Black-eyed Susan is a flowering plant found all over the U.S. Before planting, you may wonder if this plant is considered invasive. In this article, we will answer if black-eyed Susan is an invasive species and much more.
Due to the native nature of black-eyed Susan, this plant technically is not considered invasive. However, this flowering plant does spread rapidly and can become invasive to your garden and other plants.
You know that black-eyed Susan will need special care because of how it spreads, but what does that care look like? Keep reading as we discuss how you can keep black-eyed Susan from spreading and more.
Is Black-Eyed Susan An Invasive Plant?
The definition of an invasive plant is one that is non-native to the ecosystem, and whose introduction is likely to cause economic or environmental harm.
Black-eyed Susan [Rudbeckia hirta] is native to Eastern and Central North America. This plant grows in all 48 states, as well as all 10 Canadian Provinces.
Because this plant is native, it cannot be considered an invasive species. However, this plant does have invasive properties. These properties include the production of large quantities of seeds and aggressive root systems.
The mentioned properties are why you should plant black-eyed Susan with care and mindfulness. This plant can take over or become invasive within your garden or landscape.
Many gardeners who work with black-eyed Susan will dedicate a flower bed just for this plant—allowing for easy removal of seedlings outside the designated area.
Does Black-Eyed Susan Have Invasive Roots?
Black-eyed Susan has roots that grow horizontally and typically remain in the top 24 inches of soil. This plant gets all the nutrients it needs to thrive from the shallow layers of soil, which is why the roots do not go deeper.
The roots of black-eyed Susan are not considered invasive. Their roots are not strong or deep enough to disrupt structures around them, like fences, driveways, or other foundations.
Furthermore, the roots of this plant are not the main culprit for its ability to spread. Black-eyed Susan spreads rapidly due to the seeds it produces and the underground stems.
We will discuss the spread of black-eyed Susan in more detail.
How Does Black-Eyed Susan Spread?
Black-eyed Susan has the potential to spread aggressively if given a chance. Once planted, this flower will begin to root and spread underground stems called rhizomes.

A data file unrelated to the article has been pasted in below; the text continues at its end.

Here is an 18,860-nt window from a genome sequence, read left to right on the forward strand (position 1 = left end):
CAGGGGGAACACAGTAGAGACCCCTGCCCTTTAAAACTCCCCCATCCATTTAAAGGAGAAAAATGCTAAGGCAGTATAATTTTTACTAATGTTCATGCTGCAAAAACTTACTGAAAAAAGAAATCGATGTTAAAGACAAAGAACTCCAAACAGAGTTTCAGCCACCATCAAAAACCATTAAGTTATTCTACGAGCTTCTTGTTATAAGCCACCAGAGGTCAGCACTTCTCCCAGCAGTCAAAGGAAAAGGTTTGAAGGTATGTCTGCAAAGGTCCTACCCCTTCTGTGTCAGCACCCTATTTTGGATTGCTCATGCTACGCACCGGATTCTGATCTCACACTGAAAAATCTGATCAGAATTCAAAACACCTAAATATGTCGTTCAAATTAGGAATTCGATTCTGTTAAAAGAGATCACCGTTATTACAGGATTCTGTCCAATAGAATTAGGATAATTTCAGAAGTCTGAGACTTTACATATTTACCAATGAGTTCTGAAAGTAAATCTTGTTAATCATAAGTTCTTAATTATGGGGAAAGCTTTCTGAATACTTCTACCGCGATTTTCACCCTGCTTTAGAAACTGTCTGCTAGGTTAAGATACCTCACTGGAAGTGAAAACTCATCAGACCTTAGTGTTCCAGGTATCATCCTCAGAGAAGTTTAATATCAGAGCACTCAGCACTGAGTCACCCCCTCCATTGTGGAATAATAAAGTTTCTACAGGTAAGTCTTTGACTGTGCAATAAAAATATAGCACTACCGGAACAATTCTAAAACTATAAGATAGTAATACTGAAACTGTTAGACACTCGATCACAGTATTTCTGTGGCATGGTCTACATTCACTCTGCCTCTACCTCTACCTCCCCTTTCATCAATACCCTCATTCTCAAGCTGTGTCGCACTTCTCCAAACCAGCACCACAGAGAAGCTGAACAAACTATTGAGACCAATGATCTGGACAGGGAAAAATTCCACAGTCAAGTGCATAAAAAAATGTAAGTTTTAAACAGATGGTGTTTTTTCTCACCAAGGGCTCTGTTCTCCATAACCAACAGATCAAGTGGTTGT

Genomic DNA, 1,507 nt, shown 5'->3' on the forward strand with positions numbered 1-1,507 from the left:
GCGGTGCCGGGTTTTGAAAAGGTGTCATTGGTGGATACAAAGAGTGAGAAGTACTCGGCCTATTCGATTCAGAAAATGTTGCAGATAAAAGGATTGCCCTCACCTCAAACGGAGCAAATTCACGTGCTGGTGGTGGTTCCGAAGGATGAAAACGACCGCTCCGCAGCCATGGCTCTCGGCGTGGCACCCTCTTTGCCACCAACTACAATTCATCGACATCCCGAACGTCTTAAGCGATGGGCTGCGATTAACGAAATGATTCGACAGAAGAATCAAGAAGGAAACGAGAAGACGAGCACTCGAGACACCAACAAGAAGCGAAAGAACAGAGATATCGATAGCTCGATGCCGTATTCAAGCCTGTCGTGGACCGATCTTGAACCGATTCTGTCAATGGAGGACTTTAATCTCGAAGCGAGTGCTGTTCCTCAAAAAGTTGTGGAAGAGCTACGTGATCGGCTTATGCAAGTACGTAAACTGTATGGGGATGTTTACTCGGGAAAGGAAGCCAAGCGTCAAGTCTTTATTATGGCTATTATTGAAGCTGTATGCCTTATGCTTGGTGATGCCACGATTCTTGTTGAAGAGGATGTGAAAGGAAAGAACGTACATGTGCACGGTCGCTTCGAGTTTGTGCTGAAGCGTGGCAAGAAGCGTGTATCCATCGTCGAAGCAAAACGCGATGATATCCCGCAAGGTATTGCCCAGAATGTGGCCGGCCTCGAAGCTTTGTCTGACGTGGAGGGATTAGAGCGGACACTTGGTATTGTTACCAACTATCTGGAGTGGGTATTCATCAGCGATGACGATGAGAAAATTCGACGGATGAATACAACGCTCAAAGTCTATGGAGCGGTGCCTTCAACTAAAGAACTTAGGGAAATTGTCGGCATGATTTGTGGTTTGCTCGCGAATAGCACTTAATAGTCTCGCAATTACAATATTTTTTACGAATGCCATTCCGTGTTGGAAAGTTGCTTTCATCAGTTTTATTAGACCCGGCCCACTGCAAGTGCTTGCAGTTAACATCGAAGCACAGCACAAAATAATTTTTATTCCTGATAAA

These rhizomes will produce new shoots and appear to be a new plant. However, this will just be an extension of your original flower.
Additionally, black-eyed Susan is self-seeding. They will produce flowers and seeds the same summer they are planted. The following Spring, those seeds will germinate, and the black-eyed Susan will continue to grow.
How Do You Keep Black-Eyed Susan From Spreading?
You can both enjoy black-eyed Susan in your landscape and keep them from spreading out of control. Limiting the spread is especially important if you have other plants nearby.
Too much spreading can cause black-eyed Susan to choke out the surrounding plants, eventually killing them. To stop the spread, the first step you can take is to remove flower heads before they drop seeds.
You can remove the blooms after they start to fade and before they dry up. Additionally, deadheading your plant will encourage new growth and a fuller-looking plant.
Another step you can take to limit the spread of this flower is removing clumps of the plant, including the rhizomes. Ensure you remove the entire piece of root when doing this, as anything left behind can produce another plant.
Learn more on our blog post, "Does Black-Eyed Susan Spread? [And How To Prevent This]."
Where Is The Best Place To Plant Black-Eyed Susan?
When managed correctly and cared for, black-eyed Susans bring warm yellow blooms to your garden. You can plant these flowers along a walkway, garden bed, or in more confined spaces like a hanging basket.
You start planting black-eyed Susan when soil temperatures are 70–75 degrees. Pick an area of your garden that gets full or partial sun. These flowers bloom more consistently when receiving adequate sunshine.